Cow itch forces school closure

Classes at Blackman and Gollop Primary School at Staple Grove, Christ Church came to an early end today as cow itch forced the closure of the school for the remainder of the week.

While Barbados TODAY was denied access to the compound, and was advised that the principal would not entertain questions from the media, parents were seen collecting their charges from as early as 11:30 this morning.

One parent who did not want to be identified, said cow itch, also known as trumpet vine, was a perennial problem for the school.

Meanwhile, at the nearby Thelma Berry Nursery School, which caters to three to four-year-old children, an upset teacher, who also requested anonymity, complained that the problem had been ongoing for much too long.

Classes at Blackman and Gollop Primary School are suspended for the remainder of the week.

“From the time school open the first week we were getting problems with the cow itch. The school was closed one or two times because of this problem. We always get the problem with the itching. This is really ridiculous, we get this problem all the time. It affects the little ones the worst because they are always scratching,” the helper said.

“I know the ministry knows when the cow itch is ripe, there is a season for that. I would like to know if the ministry cannot deal with this problem before school recommences. They know when the pods are ripe so if they can deal with the situation that would stop the problem. It is causing students to be picked up early from school or remain at home for a few days and that isn’t good for teaching time. When you call the ministry they say they are working on the problem but it is still happening.”

While Barbados TODAY was at the scene general workers from the Ministry of Health, including Charles Inniss, were busy exploring ways to control the cow itch, which seemed to have worsened.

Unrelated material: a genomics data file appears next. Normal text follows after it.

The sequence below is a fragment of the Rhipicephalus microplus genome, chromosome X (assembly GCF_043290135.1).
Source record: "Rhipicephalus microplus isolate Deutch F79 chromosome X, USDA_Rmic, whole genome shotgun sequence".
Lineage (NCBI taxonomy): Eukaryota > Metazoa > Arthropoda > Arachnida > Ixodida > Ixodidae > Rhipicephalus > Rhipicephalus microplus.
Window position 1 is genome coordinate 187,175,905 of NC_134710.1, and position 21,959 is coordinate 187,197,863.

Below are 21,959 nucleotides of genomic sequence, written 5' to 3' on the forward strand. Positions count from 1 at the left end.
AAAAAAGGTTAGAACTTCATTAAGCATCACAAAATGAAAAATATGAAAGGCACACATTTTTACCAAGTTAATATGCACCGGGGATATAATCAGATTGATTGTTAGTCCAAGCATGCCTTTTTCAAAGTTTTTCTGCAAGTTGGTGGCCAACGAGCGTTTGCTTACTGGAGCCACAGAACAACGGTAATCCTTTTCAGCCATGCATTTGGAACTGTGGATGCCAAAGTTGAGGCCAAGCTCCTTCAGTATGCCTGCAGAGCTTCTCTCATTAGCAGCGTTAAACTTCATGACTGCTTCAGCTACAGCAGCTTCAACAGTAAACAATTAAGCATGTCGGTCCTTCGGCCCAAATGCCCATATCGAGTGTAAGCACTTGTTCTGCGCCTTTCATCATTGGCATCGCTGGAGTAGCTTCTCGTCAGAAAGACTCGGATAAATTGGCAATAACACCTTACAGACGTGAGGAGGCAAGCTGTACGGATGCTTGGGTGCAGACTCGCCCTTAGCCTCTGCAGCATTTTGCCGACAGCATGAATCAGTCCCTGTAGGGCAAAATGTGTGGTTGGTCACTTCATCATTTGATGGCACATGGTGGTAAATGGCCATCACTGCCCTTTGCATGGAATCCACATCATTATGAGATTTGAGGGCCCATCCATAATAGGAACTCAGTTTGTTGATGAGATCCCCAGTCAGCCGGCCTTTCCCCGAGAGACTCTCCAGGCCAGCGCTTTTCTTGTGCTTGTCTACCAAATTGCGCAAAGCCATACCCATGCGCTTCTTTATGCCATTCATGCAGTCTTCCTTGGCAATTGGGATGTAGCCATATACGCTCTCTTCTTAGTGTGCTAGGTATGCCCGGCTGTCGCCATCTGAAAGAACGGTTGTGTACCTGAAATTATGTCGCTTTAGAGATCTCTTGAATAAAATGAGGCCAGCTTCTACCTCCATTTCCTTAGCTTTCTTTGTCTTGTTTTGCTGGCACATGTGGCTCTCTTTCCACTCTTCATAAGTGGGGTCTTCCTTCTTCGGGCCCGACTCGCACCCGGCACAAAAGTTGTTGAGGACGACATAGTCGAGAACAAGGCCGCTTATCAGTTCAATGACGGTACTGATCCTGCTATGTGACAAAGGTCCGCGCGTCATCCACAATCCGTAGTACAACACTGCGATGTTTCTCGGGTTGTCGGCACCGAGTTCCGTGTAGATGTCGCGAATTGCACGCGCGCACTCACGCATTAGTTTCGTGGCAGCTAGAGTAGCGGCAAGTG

“Right now we have come to do some spraying to see if we can get the problem under control. On Friday we will also try to so some burning but that will depend on the weather. If we get a lot of rain we won’t have so much cow itch blowing but as long as it is dry and the wind is high we will get the cow itch problem,” Inniss explained.

The Ministry of Education has since issued a brief statement through the Barbados Government Information Service advising that the school “will be closed for the rest of the week due to an environmental problem in the area”.

5 Responses to Cow itch forces school closure

  1. David Brathwaite February 21, 2018 at 12:09 am

    Another example of woeful management. I heard a guy on Brass Tacks a couple of weeks ago talking about how he and a small group had started cleaning up cow itch in the area. but needed help before a became a problem.

    Now, it’s a problem; and children have to lose school time yet again over something that happens every year and can be handled in advance.

    It’s the inability to get even the basics right that is so characteristic of this government and so bloody annoying.

    • O. Walrond February 21, 2018 at 8:53 am

      You take the words out of my mouth. Here’s a problem that has been known to exist for some time and what does our efficient Ministry of Education do? Do they immediately liaise with the MTW to have the land cleared with or without the cooperation of the owner? Of course not. that would require being on the ball. Nobody in this government acts on the ball. Everything takes ten years. So they sit back and wait until a crisis develops then to close the school and deprive children of their education.

  2. Atman February 21, 2018 at 11:42 am

    In the last 10 years I wonder how many schools, public offices, and private businesses had to close due to some environmental hazard or the other. This gov’t has presided over nothing but problems and bad news for this country.

  3. Jennifer February 21, 2018 at 1:58 pm

    What we need is a really strong wind to blow some of this cow itch to certain places in town.

    • David Brathwaite February 21, 2018 at 3:01 pm

      We need the wind to blow it into some vehicles and for the wind to also lock the occupants inside said vehicles for a couple of hours.


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